Now, I wasn’t born in Texas, but I got here as soon as I could. I’ve lived in Dallas, TX for 30 years so I consider myself an adopted native-Texan. I’ll be at South-by-Southwest Interactive this weekend, so I thought I’d share some tips for all my current and future friends. For those of you from out-of-state – known as furriners – I hope you’ll find this advice helpful.
Last Friday, after a long week of RSA conference events and meetings, I eagerly looked forward to slipping on my headphones and enjoying the relative silence of my flight back to Dallas. As I approached my seat, I saw I was sitting next to a United States Air Force (USAF) officer. I looked at his rank and saw two stars on his uniform, making him a major general. I had a sudden sense of nostalgia and I instinctively wanted to salute him. I resisted the urge, introduced myself, and thanked him for his service.
Over the next two hours I had the most unexpected and fascinating conversation of my RSA week. It turned out that my fellow traveler is the commanding officer of the Air Force Research Laboratory (AFRL). According to the website, the AFRL is “the Air Force’s only organization wholly dedicated to leading the discovery, development, and integration of war fighting technologies for our air, space, and cyberspace forces.” We discussed a variety of open source topics, including electromagnetic pulse weapons, cyberweapons, Stuxnet, unmanned aerial vehicles, USAF renewable energy initiatives, as well as national policy.
The new revolution in apps and social media continues at a stunning rate. Nearly every day a colleague tells me of another app or site that is bubbling up and about to hit the big time. Many will not break through, but some will capture the imagination and become the next generation of YouTube and Facebook.
The behaviour of certain apps/sites, however, gives me some cause for concern. As a recent entrant to Pinterest, I was alarmed to note that the site takes a copy of the pinned image and serves that from its own servers. The burden of managing copyright issues seems to sit firmly with the users, most of whom never give such legislation a second thought. There is a method for removing content however, unsurprisingly, it’s not half as simple as pinning new content. Pinterest’s terms and conditions are also interesting, giving it “irrevocable, perpetual, royalty-free” permission to “exploit” member content.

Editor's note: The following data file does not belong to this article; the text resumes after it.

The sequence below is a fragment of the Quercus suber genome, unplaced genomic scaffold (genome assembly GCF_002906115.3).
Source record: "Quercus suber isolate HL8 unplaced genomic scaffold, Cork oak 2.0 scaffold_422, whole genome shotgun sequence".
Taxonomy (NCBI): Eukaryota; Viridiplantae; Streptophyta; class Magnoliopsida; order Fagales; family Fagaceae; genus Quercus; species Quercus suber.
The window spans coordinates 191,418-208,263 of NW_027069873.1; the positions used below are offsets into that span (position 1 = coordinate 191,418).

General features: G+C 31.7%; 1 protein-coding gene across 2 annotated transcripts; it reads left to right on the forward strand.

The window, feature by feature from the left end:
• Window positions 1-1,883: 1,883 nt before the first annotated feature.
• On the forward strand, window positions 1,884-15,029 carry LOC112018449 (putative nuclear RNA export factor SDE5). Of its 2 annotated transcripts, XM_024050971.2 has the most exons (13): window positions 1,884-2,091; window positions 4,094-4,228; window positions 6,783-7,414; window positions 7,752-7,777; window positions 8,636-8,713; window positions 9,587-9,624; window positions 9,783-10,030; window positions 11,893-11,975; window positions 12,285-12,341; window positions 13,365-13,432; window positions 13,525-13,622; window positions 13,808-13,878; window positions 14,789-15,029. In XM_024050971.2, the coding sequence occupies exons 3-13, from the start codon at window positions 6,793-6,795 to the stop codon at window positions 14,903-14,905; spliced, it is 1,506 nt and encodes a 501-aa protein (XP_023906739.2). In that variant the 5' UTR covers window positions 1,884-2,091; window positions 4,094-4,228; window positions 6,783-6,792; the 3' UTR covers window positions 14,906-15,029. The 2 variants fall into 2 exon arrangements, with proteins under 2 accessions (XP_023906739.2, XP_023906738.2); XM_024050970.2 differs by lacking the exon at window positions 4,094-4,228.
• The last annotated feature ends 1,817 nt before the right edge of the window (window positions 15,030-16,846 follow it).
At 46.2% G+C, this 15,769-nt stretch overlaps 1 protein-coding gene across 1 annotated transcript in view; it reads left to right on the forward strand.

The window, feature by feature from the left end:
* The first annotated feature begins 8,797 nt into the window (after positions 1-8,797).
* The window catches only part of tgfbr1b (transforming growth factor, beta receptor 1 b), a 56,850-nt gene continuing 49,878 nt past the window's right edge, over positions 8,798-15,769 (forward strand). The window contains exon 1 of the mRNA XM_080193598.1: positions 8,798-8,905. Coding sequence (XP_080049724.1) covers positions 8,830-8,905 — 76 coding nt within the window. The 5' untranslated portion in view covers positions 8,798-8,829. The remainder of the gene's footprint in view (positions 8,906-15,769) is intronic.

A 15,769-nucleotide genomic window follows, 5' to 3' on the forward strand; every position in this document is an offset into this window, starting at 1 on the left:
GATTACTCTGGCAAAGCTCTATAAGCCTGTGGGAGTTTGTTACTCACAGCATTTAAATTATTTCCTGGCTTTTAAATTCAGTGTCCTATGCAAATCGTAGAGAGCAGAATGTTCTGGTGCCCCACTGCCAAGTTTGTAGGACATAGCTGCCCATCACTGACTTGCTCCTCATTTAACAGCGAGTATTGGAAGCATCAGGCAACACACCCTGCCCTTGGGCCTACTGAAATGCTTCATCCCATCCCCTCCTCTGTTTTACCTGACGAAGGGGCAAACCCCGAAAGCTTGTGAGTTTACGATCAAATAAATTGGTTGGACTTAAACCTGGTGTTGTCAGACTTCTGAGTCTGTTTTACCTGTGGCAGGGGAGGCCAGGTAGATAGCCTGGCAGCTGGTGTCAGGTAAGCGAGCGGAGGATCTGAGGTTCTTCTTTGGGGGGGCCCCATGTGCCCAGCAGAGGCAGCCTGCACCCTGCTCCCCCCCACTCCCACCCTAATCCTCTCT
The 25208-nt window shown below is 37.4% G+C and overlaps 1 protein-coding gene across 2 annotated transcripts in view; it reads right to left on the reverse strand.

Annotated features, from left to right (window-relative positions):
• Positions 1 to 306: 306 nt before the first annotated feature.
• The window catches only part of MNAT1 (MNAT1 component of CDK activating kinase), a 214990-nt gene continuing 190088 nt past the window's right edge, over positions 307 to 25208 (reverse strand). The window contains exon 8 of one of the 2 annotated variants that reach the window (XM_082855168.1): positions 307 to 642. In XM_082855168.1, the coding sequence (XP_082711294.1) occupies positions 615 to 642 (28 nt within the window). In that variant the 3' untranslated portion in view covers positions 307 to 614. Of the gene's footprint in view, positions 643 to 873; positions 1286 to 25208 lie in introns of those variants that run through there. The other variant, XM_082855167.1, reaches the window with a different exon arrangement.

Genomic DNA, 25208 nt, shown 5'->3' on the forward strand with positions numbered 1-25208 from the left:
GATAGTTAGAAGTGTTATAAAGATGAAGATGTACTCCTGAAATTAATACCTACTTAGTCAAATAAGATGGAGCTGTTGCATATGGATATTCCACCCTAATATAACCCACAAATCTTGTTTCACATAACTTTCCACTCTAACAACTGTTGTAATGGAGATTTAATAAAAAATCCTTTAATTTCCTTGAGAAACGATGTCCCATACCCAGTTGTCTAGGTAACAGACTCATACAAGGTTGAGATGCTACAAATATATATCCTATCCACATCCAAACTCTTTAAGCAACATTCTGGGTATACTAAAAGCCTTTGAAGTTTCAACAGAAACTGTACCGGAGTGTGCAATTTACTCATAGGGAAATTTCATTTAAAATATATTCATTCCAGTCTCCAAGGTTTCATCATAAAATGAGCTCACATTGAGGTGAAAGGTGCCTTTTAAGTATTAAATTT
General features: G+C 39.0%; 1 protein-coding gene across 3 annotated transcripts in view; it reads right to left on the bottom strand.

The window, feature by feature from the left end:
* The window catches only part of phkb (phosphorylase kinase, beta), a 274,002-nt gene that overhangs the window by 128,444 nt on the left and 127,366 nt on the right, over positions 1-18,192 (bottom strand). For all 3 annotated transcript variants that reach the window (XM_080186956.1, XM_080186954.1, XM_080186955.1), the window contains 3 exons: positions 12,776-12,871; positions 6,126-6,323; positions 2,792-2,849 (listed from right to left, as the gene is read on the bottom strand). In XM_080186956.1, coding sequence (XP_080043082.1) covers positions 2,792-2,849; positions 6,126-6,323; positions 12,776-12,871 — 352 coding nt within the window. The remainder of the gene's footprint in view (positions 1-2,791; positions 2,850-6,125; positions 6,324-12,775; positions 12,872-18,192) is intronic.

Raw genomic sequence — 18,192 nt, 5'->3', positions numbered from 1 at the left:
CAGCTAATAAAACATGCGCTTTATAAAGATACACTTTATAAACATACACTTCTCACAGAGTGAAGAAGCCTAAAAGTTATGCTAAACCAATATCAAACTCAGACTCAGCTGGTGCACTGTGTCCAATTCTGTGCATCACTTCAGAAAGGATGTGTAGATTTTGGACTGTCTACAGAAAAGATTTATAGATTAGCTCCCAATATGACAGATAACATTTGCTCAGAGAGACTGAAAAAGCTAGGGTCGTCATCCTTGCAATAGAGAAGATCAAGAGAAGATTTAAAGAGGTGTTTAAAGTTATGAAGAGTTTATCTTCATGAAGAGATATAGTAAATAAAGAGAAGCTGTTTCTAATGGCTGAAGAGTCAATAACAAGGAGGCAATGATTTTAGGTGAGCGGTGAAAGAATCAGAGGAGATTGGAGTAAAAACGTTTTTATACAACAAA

The Pinterest site is building its value on other people’s content — which is fine as long as those people have consented. I recently looked at some interesting Infographics pinned on the site, all of which must have taken considerable resources to put together, yet I never once needed to visit the source site, which may have perhaps triggered advertising income vital to enabling them to continue their work. I wonder if they even realize their content is available in this way?
The legendary British Prime Minister Benjamin Disraeli is said to have noted that “There are lies, damn lies, and statistics.” Much of the technology world is focused on statistics and metrics. You’ve often heard it said, “If I can’t measure it, it doesn’t exist.” Known as the McNamara fallacy — named after the business tycoon turned Vietnam-era Secretary of Defense — this famous idea failed miserably as a strategy. While it sounds good to the CEO’s ears, there is a corollary bubbling up below him that implicitly states that “If my boss wants to measure something that doesn’t exist, then I’ll invent it!”
Last night I attended a vendor presentation about cloud-based risk and the threat from nation state attacks. Unfortunately, due to a busy schedule and a difficult journey, I arrived just as the final presentation moved to its Q&A stage. Listening to a Q&A session when I had no idea what the content of the presentation had been was actually quite an interesting experience, unfortunately not for all the best reasons. A section of the audience immediately dived into the detail and tried to find fault with the solutions that had evidently been outlined. They poked and prodded the presenter until she admitted that no solution was 100% and, yes, there were ways to mount a successful attack even with her recommendations in place. At that point, the questioners sat back in their seats, triumphant – they had won. There seemed little interest in continuing the conversation to figure out ways to minimize the remaining risk, and their body language suggested that they had mentally discounted everything that had been said.
I was a little disappointed by this. Some S&R pros seem to treat information security as an academic exercise, a challenge where the best argument wins and security is a mere footnote. These folk are often also the ones who overreact to very complex, and very unlikely, technical threat scenarios while overlooking behaviors and processes that may be fundamentally flawed. They appear unhappy with any security solution that isn’t perfect. I had hoped that we all recognized that good security was not about hitting a home-run; it’s much more about applying the 80/20 rule over and over again, iteratively reducing the risk to the organization.